Tabletop stoves

Tabletop stoves are a popular choice for car campers because they are lightweight and highly portable, even though they require a picnic table or some other support system to use.

Within the realm of tabletop stoves, there are models, like the Coleman Portable Stove, that have no legs. That means that they are placed directly onto a picnic table, which is normally well below standard countertop height.

For added comfort, many stoves, such as the Snow Peak Double Burner, come with legs that provide extra height to the unit when it’s placed on a table. That way, you get the packed size of a tabletop stove with the comfort and countertop height normally found in a freestanding model.

Read More : 11 Essentials to Bring to A Car Camping Trip

Burner power

Camp stove burner power is normally measured in BTUs or British Thermal Units.

A single BTU represents the amount of energy that’s needed to raise 1lb of water by 1ºF. For reference’s sake, this is the equivalent of about 0.25 kilocalories or 1055 joules.

Since most of us don’t use BTUs in our day to day life, here are the amounts of BTUs you should look for in your camp stove based on your unique situation :

It’s important to know the BTU of your stove’s burners because higher BTUs directly translates to faster boiling times and more heat.

With smaller groups, you can get away with stoves that have a lower BTU (and often, a lower price tag), because you’re cooking less food at once.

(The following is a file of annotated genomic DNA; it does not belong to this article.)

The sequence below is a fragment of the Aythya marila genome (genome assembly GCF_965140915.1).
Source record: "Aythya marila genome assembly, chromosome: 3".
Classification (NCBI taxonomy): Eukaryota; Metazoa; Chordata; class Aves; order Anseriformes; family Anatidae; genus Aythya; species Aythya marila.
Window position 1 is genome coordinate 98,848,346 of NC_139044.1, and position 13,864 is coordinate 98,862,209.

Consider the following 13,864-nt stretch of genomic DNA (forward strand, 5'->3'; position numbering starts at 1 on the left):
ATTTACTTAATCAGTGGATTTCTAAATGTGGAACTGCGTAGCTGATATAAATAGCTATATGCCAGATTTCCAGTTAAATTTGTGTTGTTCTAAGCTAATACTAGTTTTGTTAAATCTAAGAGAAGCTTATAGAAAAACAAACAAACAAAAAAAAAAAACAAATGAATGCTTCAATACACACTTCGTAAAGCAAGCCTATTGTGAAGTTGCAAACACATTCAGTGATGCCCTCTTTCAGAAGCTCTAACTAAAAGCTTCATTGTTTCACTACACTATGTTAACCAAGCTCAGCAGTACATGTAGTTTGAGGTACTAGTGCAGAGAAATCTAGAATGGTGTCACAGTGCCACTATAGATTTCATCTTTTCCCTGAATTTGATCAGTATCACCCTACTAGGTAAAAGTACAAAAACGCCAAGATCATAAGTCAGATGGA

That being said, for very windy conditions, you’ll want a minimum of about 15,000 BTU. That way, you can ensure that your stove has enough power to keep cooking, even when working against the wind.

Number of burners

With camping stoves, you can generally choose between models with 1 to 3 different burners. More burners mean more cooking space, which is ideal for larger groups.

Here’s what to look for based on your group size :

However, even solo campers and couples might want to consider a 2 burner stove, especially if they enjoy cooking and like to make more complex dishes that might benefit from the extra cooking space.

Additionally, some models, like the Coleman Grill Stove, come with one burner and one grill, which is ideal for campers that want a more versatile stove that can cater to different cooking styles.

It’s also important to find a stove that has large enough burners to accommodate the pots and pans that you plan to use.

Smaller stoves often have smaller burners, which are only ideal for 1.5 to 2L pots. Moreover, even if a stove has 3 burners, if they’re all small, they might not work well for your cooking needs.

Finally, many camp stoves, like the Camp Chef Everest now come with auto-ignition functions. This is an important feature because it allows you to start your stove without a match or lighter for added convenience while camping.

Simmer controls

When cooking outside, it’s important to remember that your camp stove will not provide you with the same level of heat control as you have at your home kitchen. However, some semblance of simmer control is important in a camp stove if you don’t want to accidentally burn all your food.

So, models, like the Stansport 3 Burner Stove, which have precision dials that allow you to fine-tune the heat coming from the burners, are ideal.

Types of Fuel

There are many different types of fuel used in camp stoves, each of which has a major impact on your stove’s performance.

This is how these fuel types perform in the real world :